General. To say this trip to Alaska was epic is an understatement. We spent a little over a month in Alaska and experienced the north, south, east and west of it. Including those areas that really should be Canada! Leaving Alaska, we felt we should share some of our impressions. What a wonderous place. Vast doesn’t even come close to describing it. So much of it has been untouched by humans. It requires transportation by land (auto, ATV, snowmobile, sled dogs, walking), air (floatplane, prop planes, bush planes, helicopter, commercial) and sea (ferries, boats, kayaks) to traverse.
Alaska offers every experience nature has to offer, from hiking to hunting and everything in between. Seward’s Folly has become a US treasure, from the extraction of natural resources to tourism. A young couple with five children were our campground neighbors in Fairbanks. He’d just returned from a six-month deployment to Afghanistan. He was an aircraft mechanic in the Air National Guard. When he wasn’t doing the Guard thing, he was a “Blaster” in a gold mine! Well, somebody’s got to do it.
Alaskans. We found the Alaskan residents independent, hardy, and generous. They are here because they want to be a part of nature and want to be left alone to enjoy its riches. They don’t want to park in designated spots or yield to oncoming traffic. They don’t heed those pesky dotted lines on the road that indicates it is safe to pass. We met a number of people who never watch the news and a few that didn’t own a TV.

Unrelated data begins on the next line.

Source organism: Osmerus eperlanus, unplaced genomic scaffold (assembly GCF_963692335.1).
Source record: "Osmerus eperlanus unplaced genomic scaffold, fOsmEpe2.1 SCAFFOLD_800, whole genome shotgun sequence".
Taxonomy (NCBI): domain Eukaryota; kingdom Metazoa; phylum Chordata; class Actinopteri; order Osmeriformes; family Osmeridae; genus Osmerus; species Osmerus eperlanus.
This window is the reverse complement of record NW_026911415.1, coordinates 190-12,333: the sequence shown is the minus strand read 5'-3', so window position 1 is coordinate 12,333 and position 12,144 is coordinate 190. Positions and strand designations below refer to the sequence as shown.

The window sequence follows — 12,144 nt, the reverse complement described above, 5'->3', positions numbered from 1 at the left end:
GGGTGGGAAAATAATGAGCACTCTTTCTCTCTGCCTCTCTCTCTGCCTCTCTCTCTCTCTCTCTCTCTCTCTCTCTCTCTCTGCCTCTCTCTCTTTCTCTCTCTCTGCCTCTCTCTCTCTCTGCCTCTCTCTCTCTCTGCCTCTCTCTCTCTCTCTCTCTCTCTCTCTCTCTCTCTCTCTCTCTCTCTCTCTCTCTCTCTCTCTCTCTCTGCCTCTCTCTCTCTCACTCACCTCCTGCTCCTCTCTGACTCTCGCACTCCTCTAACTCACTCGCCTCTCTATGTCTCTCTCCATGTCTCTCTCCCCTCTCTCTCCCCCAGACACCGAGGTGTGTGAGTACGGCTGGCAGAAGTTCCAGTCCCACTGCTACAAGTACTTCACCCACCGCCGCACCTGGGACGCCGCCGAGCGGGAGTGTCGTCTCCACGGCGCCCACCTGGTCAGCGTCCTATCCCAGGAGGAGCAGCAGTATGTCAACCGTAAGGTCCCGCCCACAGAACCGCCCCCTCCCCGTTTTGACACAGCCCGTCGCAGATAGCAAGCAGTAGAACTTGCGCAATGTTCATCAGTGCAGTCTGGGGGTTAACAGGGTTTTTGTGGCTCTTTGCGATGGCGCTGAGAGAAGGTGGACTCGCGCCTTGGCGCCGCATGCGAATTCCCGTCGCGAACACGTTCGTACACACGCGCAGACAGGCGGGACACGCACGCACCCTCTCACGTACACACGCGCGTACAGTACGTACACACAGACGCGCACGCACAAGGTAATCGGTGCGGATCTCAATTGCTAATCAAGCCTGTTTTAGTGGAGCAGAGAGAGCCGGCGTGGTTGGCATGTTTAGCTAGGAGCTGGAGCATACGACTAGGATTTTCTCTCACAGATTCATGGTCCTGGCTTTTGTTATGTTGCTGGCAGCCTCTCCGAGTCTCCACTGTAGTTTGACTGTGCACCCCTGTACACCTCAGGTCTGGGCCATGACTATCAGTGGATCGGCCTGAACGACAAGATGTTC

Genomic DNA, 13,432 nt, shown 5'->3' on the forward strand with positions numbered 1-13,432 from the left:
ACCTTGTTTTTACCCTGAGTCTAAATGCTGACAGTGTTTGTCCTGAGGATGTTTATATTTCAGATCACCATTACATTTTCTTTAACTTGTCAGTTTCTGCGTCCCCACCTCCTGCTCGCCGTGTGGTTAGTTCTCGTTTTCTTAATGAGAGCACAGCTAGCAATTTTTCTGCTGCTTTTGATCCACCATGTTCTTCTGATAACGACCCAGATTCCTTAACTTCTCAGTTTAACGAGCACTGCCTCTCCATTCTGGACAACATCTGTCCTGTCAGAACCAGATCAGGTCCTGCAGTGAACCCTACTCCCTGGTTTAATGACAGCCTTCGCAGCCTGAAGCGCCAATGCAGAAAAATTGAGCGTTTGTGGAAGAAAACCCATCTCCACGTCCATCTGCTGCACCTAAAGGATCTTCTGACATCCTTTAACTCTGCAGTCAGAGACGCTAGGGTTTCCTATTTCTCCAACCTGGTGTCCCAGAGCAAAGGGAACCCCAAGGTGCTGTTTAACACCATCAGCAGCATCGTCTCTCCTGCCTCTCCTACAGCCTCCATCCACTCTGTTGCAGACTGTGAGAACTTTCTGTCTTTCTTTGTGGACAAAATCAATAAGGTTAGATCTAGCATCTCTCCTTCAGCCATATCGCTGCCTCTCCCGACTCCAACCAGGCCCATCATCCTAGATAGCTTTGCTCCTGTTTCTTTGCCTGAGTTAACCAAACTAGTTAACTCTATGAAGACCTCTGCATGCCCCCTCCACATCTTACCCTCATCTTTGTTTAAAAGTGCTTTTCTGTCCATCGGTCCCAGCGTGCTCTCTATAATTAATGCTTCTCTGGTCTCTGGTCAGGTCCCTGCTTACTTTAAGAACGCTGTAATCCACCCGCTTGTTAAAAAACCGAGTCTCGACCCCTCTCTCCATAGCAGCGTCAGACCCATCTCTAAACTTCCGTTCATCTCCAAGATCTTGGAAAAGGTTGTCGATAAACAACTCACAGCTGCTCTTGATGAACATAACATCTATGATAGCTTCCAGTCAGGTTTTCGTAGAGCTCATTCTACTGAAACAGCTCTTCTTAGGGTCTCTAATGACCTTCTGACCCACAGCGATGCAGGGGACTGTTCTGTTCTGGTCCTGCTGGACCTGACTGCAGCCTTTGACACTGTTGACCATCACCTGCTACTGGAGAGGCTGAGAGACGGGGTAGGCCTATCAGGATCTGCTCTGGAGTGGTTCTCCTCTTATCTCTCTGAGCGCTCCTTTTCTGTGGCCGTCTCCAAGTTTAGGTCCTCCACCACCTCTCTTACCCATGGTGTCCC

Federal Aid. Alaska has a large population of “First Nations” people. With their original way of life no longer possible, the State and Federal Government must step in. To maintain these remote villages, provide schooling and healthcare, Alaska ranks ninth in federal funding and aid. The company that flew me to the Arctic made their money supporting these remote villages. It is not just the Native Americans; many Alaskans live at or below the poverty line. In Anchorage, there are huge communities of homeless people.
Highways. The Alaskan Highway (Central Route to Fairbanks from British Columbia) is in great shape, superbly engineered and where it’s not, they’re fixing it while you wait. Once you cross into Alaska from Canada the road is not so good with many dips caused by frost. The later in the season that you arrive gives them a chance to fix the worst patches. The Cassiar Highway (Western Route from Seattle) is less traveled, has fewer little towns and zero cell service. The road was recently resurfaced and was in excellent condition. The road had no lane marking or edge lines. This combined with the sheer drop off on both sides made for a 1,000-mile white-knuckle ride. We spent three days on the Cassiar. Thank goodness for podcasts and Audible. Without them, Lillian and I would have had to actually talk to one another. That rarely goes well for me.